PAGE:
2. The method of claim 1, wherein the scaling factor α(m) determined using the normalized noise variance is calculated using the following equation;
α ( m ) = 1 - E w ( m ) 2 E [ y ( m ) 2 ]
wherein
E w ( m ) 2 E [ y ( m ) 2 ]
denotes the normalized noise variance, E└|w(m)2|┘ denotes an average power of an interference component included in the output signal of the channel predictor, and E└|y(m)2|┘ denotes the average power of the output signal of the channel predictor.
3. The method of claim 1, further comprising:
matching the average power of the output signal of the channel predictor to the noise variance in terms of a scale.
4. An apparatus for determining a scaling factor in a communication system, the apparatus comprising:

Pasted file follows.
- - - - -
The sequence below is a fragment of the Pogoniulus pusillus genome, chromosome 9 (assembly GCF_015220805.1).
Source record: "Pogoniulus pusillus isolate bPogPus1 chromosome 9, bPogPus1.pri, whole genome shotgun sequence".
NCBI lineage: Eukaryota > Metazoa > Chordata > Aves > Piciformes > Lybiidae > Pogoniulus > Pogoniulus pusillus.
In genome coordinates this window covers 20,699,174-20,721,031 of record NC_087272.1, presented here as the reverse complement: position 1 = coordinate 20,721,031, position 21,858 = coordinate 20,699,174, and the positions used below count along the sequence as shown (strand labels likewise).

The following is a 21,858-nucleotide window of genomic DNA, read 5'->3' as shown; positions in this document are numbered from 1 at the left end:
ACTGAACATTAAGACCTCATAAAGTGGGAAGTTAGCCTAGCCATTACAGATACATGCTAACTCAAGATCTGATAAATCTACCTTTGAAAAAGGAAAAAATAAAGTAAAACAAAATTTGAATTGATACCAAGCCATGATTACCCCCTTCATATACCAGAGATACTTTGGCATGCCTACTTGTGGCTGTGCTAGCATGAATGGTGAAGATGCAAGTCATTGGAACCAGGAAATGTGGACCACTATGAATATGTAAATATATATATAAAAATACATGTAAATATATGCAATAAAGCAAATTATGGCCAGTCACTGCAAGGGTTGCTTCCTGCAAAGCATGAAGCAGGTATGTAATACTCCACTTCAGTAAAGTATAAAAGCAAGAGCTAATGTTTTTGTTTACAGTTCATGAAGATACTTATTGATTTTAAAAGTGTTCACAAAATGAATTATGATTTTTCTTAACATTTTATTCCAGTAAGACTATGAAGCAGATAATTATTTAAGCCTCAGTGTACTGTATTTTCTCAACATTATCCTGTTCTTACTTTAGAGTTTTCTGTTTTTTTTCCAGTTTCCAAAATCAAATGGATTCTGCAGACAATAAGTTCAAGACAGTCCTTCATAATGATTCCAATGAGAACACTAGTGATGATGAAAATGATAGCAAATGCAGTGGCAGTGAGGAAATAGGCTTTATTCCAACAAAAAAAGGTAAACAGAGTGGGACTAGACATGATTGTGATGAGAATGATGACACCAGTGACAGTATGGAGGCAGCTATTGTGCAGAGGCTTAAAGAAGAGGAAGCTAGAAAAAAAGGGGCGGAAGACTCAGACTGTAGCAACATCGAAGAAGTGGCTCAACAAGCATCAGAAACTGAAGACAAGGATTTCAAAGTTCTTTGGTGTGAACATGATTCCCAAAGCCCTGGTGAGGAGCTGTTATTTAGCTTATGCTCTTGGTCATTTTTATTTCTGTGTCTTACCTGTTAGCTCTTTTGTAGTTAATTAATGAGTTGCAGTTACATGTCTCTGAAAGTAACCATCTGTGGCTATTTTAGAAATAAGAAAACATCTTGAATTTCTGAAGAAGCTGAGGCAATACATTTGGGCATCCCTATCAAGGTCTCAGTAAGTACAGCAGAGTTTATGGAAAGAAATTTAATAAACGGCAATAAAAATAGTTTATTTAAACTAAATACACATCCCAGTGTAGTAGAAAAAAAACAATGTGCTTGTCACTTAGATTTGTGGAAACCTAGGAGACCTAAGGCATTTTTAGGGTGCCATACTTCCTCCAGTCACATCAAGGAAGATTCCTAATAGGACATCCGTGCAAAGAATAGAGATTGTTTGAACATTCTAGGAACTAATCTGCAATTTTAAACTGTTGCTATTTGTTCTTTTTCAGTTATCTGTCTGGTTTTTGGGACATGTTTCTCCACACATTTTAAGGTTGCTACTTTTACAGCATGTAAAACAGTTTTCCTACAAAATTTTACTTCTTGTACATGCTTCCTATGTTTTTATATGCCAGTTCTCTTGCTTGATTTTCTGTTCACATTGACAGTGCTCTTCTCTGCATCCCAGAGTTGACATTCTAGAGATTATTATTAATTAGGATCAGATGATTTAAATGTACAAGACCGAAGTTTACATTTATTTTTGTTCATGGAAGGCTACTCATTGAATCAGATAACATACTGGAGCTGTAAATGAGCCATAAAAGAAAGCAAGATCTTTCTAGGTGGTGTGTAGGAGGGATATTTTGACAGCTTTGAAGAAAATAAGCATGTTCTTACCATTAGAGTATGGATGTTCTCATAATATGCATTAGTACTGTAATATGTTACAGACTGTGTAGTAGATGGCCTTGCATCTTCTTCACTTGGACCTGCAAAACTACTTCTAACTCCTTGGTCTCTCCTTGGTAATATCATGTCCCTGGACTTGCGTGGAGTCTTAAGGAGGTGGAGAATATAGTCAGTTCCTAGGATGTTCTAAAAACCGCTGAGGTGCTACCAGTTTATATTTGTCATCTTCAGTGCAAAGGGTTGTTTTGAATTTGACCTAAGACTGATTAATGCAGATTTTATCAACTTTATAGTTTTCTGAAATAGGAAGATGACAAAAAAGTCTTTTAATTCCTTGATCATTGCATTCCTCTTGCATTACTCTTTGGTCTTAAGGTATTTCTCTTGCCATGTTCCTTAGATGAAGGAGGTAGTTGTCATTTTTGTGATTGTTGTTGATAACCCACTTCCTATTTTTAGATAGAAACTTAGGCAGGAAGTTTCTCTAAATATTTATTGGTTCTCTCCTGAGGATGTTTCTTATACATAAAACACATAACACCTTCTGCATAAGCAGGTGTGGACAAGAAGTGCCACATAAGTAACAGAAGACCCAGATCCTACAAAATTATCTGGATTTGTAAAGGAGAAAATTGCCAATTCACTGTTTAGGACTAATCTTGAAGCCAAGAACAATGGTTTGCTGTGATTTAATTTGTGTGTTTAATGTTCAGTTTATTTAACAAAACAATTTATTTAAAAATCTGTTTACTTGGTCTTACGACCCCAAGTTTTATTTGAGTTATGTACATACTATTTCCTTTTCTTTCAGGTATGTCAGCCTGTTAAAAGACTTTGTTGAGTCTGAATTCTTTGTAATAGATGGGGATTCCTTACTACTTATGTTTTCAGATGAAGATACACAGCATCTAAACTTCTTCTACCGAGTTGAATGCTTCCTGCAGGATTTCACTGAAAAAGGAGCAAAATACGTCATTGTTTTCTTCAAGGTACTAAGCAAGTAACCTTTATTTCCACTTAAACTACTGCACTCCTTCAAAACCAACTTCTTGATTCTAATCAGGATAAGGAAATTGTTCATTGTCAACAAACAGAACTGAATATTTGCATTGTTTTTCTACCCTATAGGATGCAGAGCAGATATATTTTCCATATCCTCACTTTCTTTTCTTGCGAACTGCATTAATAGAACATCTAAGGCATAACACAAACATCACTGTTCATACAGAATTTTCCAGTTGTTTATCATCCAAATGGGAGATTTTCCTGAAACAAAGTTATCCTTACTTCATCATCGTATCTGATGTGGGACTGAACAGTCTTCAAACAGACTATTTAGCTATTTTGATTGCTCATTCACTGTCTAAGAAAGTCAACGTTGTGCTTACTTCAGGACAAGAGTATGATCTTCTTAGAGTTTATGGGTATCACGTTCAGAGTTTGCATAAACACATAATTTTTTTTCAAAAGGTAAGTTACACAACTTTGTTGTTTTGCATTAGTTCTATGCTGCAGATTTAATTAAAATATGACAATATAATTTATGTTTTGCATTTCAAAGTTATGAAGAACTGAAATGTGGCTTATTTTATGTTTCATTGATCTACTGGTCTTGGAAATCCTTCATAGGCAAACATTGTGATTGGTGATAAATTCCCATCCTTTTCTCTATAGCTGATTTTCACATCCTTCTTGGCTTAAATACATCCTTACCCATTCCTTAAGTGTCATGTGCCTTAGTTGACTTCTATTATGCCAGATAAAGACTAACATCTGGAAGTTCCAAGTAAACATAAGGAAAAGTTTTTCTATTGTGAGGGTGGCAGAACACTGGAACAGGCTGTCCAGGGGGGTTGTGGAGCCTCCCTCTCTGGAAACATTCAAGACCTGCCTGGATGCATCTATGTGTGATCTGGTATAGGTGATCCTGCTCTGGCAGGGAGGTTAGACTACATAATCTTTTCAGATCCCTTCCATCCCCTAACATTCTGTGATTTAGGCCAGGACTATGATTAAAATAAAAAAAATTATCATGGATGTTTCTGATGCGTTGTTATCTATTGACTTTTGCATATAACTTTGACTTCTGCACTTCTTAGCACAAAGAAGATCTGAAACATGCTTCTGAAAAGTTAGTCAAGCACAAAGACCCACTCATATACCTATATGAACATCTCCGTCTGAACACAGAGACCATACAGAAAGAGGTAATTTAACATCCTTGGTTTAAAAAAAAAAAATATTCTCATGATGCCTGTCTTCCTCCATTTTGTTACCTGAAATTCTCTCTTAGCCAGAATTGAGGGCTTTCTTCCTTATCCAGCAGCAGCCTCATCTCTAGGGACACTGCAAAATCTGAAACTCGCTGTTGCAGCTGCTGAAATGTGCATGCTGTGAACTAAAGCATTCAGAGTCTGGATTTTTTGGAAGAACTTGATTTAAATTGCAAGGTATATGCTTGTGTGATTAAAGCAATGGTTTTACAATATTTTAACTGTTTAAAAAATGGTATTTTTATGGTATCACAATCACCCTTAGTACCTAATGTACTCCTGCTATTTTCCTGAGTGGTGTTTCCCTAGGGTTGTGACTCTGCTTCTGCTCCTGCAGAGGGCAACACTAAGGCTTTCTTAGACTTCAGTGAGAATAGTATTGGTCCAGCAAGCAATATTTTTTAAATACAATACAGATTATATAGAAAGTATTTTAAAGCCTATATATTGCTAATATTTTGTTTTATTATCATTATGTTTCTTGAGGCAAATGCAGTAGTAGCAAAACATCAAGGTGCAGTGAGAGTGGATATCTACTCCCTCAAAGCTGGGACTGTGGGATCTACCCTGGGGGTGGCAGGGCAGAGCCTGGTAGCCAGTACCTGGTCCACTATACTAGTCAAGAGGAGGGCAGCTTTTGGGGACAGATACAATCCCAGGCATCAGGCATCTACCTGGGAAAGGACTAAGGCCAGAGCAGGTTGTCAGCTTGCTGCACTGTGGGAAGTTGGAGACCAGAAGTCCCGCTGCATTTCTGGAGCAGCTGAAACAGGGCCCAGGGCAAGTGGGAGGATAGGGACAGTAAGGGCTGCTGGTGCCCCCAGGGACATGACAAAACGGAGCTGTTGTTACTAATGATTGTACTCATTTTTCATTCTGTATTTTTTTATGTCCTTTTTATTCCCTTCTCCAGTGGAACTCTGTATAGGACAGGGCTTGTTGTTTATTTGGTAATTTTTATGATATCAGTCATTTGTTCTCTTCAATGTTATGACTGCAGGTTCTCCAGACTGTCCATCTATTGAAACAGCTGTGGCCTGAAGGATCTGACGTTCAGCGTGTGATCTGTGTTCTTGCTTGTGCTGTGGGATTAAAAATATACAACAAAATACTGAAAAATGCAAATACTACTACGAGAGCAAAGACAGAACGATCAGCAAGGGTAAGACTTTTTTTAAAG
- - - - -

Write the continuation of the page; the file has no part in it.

an average power calculator configured to calculate an average power for each of an input signal and an output signal of a channel predictor;
a noise variance calculator configured to determine a normalized noise variance using the calculated average power; and
a scale selector configured to determine a scaling factor using the normalized noise variance.
5. The apparatus of claim 4, wherein the scaling factor α(m) determined using the normalized noise variance is calculated using the following equation;
α ( m ) = 1 - E w ( m ) 2 E [ y ( m ) 2 ]
wherein
E w ( m ) 2 E [ y ( m ) 2 ]
denotes the normalized noise variance, E└|w(m)2|┘ denotes an average power of an interference component included in the output signal of the channel predictor, and E└|y(m)2|┘ denotes an average power of the output signal of the channel predictor.